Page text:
Hybrid technology is often a hot topic of discussion on DailyTech. Detractors of hybrid
technology often point out that diesel engines would make a better alternative
to achieve greater fuel efficiency. Hybrid proponents often point out that
while diesel are more efficient than gasoline motors, they are far dirtier.
Volkswagen is looking to bring the two camps together and
will unveil a diesel-electric
hybrid version of its popular Golf hatchback (known as the Rabbit here in
the U.S.) in Geneva. According to the German automotive giant, the Golf Hybrid will
achieve 83.9 MPG (Imperial gallons) which is roughly 69.9 MPG here in the U.S.
Carbon dioxide emissions are also limited to just 89g/km.
The diesel engine used in the Golf Hybrid meets all Euro 5
emissions criteria and also passes the stringent Tier 2 Bin 5 emissions
standards here in the U.S.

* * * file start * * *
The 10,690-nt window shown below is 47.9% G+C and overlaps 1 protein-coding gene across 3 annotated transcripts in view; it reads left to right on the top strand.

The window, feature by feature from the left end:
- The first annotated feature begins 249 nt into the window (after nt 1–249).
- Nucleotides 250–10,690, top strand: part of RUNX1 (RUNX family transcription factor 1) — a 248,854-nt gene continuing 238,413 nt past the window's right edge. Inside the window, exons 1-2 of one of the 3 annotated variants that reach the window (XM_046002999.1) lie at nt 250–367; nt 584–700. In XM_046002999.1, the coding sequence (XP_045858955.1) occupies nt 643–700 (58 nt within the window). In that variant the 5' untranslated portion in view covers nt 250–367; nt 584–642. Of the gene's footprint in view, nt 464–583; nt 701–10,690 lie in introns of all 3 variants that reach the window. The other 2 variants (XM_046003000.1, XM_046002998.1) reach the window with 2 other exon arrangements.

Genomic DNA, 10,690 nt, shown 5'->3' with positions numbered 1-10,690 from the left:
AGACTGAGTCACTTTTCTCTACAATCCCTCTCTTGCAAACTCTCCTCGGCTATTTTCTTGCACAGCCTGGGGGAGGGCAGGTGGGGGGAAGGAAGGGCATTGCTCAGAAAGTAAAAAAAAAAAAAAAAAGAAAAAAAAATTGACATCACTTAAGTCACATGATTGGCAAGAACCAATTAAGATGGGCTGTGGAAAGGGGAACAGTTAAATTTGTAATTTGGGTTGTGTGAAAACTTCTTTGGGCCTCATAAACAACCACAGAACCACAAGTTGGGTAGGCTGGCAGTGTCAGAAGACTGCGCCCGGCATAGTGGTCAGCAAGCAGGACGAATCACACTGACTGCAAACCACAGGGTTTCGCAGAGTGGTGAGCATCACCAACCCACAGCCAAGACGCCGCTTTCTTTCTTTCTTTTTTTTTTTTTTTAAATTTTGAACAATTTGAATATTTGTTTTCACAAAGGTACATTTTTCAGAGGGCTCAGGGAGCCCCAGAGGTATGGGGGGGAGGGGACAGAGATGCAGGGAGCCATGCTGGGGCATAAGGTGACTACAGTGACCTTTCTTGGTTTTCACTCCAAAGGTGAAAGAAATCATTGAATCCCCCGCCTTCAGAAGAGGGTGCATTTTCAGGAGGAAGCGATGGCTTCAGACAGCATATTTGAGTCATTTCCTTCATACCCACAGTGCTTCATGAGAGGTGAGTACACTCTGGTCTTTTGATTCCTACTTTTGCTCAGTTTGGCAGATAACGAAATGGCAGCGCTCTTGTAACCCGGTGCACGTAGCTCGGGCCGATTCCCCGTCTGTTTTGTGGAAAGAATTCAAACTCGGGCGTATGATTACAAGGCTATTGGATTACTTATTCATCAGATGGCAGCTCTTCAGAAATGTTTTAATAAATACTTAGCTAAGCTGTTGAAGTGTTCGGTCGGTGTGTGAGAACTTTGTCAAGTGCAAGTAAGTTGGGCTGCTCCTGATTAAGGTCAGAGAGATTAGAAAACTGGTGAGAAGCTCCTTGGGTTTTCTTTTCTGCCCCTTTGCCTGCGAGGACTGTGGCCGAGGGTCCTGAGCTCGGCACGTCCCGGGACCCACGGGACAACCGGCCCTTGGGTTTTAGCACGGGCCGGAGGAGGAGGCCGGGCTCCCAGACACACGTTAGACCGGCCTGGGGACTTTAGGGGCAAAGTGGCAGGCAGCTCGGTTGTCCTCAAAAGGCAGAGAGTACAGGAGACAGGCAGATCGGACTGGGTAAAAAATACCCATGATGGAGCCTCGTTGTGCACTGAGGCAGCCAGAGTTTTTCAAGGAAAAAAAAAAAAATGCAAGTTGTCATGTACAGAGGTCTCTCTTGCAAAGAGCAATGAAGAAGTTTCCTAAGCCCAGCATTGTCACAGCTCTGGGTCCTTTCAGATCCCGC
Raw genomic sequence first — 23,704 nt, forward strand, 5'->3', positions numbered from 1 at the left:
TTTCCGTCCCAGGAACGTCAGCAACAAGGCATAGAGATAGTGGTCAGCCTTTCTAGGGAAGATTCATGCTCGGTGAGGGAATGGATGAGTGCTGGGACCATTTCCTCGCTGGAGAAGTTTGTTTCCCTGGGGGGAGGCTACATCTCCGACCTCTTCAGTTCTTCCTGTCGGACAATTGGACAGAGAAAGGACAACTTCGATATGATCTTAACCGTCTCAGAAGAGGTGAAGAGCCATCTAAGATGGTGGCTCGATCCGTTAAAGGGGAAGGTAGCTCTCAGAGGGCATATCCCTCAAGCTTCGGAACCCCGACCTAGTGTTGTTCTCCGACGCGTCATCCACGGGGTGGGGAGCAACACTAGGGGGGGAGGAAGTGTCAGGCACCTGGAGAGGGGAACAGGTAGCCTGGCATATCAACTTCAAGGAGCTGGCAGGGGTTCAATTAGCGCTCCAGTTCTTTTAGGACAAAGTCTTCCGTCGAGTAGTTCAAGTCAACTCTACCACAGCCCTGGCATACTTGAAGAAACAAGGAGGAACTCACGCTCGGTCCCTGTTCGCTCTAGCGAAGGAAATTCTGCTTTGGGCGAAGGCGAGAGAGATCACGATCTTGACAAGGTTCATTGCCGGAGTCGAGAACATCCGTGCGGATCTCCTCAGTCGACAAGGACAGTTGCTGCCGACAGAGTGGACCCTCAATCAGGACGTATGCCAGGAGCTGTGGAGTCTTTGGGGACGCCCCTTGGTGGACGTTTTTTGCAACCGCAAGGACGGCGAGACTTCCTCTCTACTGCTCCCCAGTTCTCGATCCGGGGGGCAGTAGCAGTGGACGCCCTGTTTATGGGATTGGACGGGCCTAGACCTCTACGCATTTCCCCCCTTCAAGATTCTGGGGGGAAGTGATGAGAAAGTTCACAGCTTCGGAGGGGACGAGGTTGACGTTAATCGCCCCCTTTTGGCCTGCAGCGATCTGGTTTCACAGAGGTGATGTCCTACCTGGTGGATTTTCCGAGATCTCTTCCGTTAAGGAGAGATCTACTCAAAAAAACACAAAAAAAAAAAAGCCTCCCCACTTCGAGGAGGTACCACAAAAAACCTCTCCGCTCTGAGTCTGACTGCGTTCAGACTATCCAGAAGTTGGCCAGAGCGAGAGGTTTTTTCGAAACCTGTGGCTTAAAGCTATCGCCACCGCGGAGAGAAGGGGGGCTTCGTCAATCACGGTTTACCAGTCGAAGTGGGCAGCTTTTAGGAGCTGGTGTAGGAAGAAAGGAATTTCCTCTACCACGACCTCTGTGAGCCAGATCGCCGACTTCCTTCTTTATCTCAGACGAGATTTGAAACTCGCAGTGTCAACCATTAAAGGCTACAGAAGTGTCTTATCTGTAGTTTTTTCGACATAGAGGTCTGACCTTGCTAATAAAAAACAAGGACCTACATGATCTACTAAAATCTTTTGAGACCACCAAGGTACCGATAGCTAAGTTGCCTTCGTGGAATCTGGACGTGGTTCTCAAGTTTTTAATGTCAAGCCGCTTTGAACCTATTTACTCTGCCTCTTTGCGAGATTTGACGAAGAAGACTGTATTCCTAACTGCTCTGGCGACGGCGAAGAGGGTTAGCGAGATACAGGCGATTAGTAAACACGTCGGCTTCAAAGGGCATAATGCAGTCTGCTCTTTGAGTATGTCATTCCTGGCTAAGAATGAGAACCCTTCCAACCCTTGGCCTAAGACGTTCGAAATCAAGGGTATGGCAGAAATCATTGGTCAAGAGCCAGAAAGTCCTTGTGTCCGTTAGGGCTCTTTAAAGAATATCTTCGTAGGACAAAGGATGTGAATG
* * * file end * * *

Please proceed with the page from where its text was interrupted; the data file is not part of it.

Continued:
Given that costs involved with producing a diesel-electric
hybrid powertrain, VW is looking to spread the technology to a number of its
vehicle lines. According to 4Car,
likely transplants include the VW Jetta and the Audi A3. Other Golf-based vehicles
that would be a prime target for the new powertrain include the upcoming VW
Tiguan and Audi Q5 crossovers.
VW isn't the only company; however, that is looking towards
diesel-electric hybrid powertrains. DailyTech
reported on Peugeot's
308 Hybrid HDi in late August 2007. The 308 Hybrid HDi features a 107 HP
diesel engine which is paired to a 22 HP electric motor. The combined system
helps the vehicle achieve 69 MPG.
Diesel technology is seeing a rather large resurgence in the
U.S. thanks to new
CAFE regulations. VW is bringing back its TDI motors now that they meet
Tier 2 Bin 5 standards, Nissan is looking to drop a Renault diesel engine into
its next generation Maxima and Honda will provide four and six-cylinder diesel
engines for its cars